Archive for June, 2014

Can Virginians Pass a Constitutional Amendment Ending Partisan Gerrymandering?

Tuesday, June 17th, 2014

The work of Congress has largely ground to a halt. It seems to be unable to address the problems and opportunities we face in a meaningful way. That same gridlock seems to be invading our state legislature more and more. Leigh Middleditch and Terry Cooper are part of a group that’s trying to do something about that. OneVirginia2021: Virginians for Fair Redistricting, is a nonpartisan group that believes that a major cause of our legislative gridlock is partisan gerrymandering, the drawing of legislative districts’ lines for the purpose of partisan advantage.

OneVirginia2021 is seeking to amend Virginia’s Constitution to take that power away from the legislators and delegate it to an independent, nonpartisan commission of Virginia non-politicians who will have to draw the district maps in strict compliance with common sense, nonpartisan standards — like respect for city, county and voting precinct boundaries, compactness and contiguity.

Background and details of this effort were presented by Terry Cooper and Leigh Middleditch, and moderated by SSV President Bob McGrath.  Listen to the podcast here.

Leigh Middleditch (Left) and Terry Cooper speaking at the Senior Center in Charlottesville.

Leigh Middleditch (Left) and Terry Cooper speaking at the Senior Center.

Terry CooperTerry Cooper does political research, principally opposition research for Republican candidates. He is a graduate of Episcopal High School, Princeton University and the University of Virginia School of Law, where he was research editor of the Virginia Law Review, a member of the National Moot Court Team and elected to the Order of the Coif, the law-school equivalent of Phi Beta Kappa. He practiced law with the Wall Street firm Sullivan & Cromwell and held executive positions with three Fortune 500 companies before founding his firm, Terry Cooper Political Research, in 1982. Terry has taught opposition research at the Republican National Committee’s Campaign Management Colleges, at American University’s Campaign Management Institute, at George Washington University’s Graduate School of Political Management, at the University of Florida and at training programs sponsored by the state Republican parties of Virginia, Delaware, Illinois, Michigan, Tennessee, Wisconsin and Washington State.

Leigh MiddleditchLeigh Middleditch is a vice president with McGuireWoods Consulting where his practice is now concentrated in the nongovernmental and exempt organizations fields. Leigh has previously served on the Board of Visitors and as the legal adviser to UVa and was a founder of the Sorensen Institute for Political Leadership. He also held the position of university lecturer in the Law and Darden Graduate Business Schools and is co-author of Virginia Civil Procedure. Leigh has been chair of the University’s Health Services Foundation; Virginia Health Care Foundation; Charlottesville-Albemarle Chamber of Commerce; Virginia Chamber of Commerce; Senior Lawyers Division of the American Bar Association, and a member of the ABA Board of Governors. He has also served as a director of the United States Chamber of Commerce; trustee of the Thomas Jefferson Foundation (Monticello); and University of Virginia Law Association. He currently is on the Board of the Montpelier Foundation; the U.Va. White Burkett Miller Council and Foundation for the Study of the Presidency; and is a Trustee of the Claude Moore Charitable Foundation. Leigh served on active duty with the United States Navy from 1951-1954 and retired as a Captain USNR.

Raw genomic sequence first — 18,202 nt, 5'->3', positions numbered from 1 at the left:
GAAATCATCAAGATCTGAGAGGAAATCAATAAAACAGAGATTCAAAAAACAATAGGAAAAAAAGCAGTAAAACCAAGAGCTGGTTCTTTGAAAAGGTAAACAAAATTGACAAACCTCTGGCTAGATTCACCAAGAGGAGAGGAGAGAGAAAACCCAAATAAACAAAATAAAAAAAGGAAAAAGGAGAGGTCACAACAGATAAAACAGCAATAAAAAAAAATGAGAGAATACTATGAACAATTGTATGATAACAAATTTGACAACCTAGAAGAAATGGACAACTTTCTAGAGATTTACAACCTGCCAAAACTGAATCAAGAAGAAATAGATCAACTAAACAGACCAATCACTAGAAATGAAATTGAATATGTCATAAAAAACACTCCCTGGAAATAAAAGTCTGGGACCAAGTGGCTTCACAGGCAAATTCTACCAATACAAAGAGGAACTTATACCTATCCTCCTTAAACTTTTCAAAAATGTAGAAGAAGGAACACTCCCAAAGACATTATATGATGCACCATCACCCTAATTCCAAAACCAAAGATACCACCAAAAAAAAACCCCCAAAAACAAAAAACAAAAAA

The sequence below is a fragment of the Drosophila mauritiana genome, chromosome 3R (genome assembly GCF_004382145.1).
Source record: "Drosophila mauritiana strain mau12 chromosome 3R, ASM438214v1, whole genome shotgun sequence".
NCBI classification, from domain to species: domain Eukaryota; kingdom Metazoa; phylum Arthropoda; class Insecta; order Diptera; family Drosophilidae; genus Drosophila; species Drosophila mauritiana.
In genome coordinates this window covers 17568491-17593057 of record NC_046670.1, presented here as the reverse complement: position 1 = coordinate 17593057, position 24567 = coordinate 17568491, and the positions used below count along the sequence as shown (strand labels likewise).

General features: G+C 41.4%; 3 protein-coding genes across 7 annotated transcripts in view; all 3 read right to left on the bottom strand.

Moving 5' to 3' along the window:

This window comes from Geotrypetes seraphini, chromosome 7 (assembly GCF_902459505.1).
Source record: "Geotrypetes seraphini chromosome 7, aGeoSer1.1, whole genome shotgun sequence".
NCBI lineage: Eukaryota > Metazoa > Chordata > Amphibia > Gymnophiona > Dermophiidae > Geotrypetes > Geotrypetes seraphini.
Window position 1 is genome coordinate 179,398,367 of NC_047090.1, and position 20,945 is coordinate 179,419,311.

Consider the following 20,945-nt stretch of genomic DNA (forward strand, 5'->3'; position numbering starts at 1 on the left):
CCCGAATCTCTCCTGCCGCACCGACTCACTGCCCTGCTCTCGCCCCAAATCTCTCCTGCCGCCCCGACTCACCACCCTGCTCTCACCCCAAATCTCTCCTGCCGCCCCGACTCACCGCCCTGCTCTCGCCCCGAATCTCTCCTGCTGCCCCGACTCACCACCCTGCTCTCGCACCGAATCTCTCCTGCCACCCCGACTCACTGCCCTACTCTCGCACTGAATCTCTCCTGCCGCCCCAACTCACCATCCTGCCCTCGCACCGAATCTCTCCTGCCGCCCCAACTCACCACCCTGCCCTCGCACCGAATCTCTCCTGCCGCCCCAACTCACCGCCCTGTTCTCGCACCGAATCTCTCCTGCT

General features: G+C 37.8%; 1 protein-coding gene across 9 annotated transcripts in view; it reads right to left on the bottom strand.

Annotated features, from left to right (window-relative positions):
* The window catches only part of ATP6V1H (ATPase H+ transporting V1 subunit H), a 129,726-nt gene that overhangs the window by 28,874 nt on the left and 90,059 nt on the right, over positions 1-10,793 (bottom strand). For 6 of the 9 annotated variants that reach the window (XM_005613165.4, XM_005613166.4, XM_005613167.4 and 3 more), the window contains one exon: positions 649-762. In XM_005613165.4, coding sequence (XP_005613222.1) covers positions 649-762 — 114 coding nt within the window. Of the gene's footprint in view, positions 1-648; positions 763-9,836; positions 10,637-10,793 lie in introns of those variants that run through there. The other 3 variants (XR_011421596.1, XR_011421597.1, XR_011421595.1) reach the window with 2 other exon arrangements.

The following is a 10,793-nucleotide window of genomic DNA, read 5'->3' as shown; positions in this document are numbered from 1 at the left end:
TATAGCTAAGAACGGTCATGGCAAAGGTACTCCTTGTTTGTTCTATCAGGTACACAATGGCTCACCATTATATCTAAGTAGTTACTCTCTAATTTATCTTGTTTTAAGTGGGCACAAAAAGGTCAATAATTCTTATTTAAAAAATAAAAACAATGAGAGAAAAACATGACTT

Program Summary

OneVirginia2021 is seeking to amend Virginia’s Constitution to take that power away from the legislators and delegate it to an independent, nonpartisan commission of Virginia nonpoliticians who will have to draw the district maps in strict compliance with common sense, nonpartisan standards — like respect for city, county and voting precinct boundaries, compactness and contiguity. 

Mr. Middleditch began by stating that every 10 years after the decennial census is conducted, the party in power in the state gets to draw the lines of the districts both for the state elections and for Congress. The natural tendency is for those in power to draw the lines to protect incumbents. From time-to-time in Virginia there have been efforts in the legislature to change the power structure and to go to an independent commission to draw the lines. For example, Creigh Deeds had this as a plank in his platform and has introduced bills for a number of years. It is evident now that a constitutional amendment will be needed, and that requires an identical bill passed in two general assemblies with an election in between the two. It will be an uphill battle. OneVirginia2021 will start with a grassroots effort and plans to have 1,000 people signed up as supporters within a year and will raise $500,000 (42 percent of that goal has already been raised) and eventually it will cost $3 million to run an effective campaign.

Mr. Cooper said that he would focus on the why and how of redistricting reform. A common complaint he hears is that our politics, especially at the national level, are too polarized–that elected officials are less concerned with solving our problems and seizing our opportunities than they are about scoring political points at the expense of the other party. He went on to describe the definition and constitutionality of gerrymandering and how it is handled today, and also the measures that four states have enacted to forbid gerrymandering and that have been seminal in their thinking as to the type of constitutional amendment we want. Mr. Cooper’s remarks were packed with data and information. It is a good cause to support.